“Transposition” is a term borrowed from both music and genetics, where it refers to a state in which a certain boundary is crossed. It is also the title of a 2006 book, Transpositions: On Nomadic Ethics, by Rosi Braidotti, who emphasizes possibilities for mobility and mutual reference. “Transposition” means a leap from one code, field, or axis toward another code, field, or axis—creating complex and discrete changes through radical leaps, which result in rich modulations (in music) and mutations (in genetics). It has been used to underscore the experience of creative insights in the visual arts, which give rise to different ways of knowing.
In this exhibition, “transposition” centers on the transpositional representation of the human and non-human body. It shares works that use transpositional methods to capture interpretations on the body with its traits and limitations, trans-human metamorphosis into human bodies, and critical perspectives on phenomena in which skin color or gender are used as a basis for discriminatory perception. The adoption of the body as a key perspective is meant in part to draw renewed attention to issues of representation and recognition based on ethnicity and gender. But another factor amplifying interest has been the physical vulnerability and interconnectedness of bodies revealed to us through the COVID-19 pandemic.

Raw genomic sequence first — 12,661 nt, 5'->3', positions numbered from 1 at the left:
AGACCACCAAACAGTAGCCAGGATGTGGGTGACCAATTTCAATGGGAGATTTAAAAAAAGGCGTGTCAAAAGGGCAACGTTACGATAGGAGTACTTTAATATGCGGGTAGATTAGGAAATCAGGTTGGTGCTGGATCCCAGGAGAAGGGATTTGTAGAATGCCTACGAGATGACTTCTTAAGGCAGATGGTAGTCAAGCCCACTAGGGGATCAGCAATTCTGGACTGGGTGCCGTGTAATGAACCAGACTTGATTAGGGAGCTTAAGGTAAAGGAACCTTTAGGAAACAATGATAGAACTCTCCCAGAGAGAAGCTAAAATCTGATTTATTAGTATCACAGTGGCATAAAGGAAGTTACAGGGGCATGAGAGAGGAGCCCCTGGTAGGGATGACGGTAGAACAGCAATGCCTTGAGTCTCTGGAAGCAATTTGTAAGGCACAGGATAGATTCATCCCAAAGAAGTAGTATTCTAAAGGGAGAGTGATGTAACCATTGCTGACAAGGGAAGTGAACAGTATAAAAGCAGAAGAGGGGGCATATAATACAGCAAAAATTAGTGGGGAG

Over the past three to four years, Art Sonje Center has presented exhibitions such as The Island of the Colorblind (2019), Koki Tanaka: Vulnerable Histories (A Road Movie) (2020), and Dust Clay Stone (2020), using images of ecological crisis and societal conflict to pose the question of how can we live together. Rooted in a sense of concern about the internal divisions in various categories that have been heightened by the pandemic, Transposition focuses on methods of practice in artistic form and content that relate to prevailing value systems—including racism, gender-based discrimination, and the dogma of scientific reason.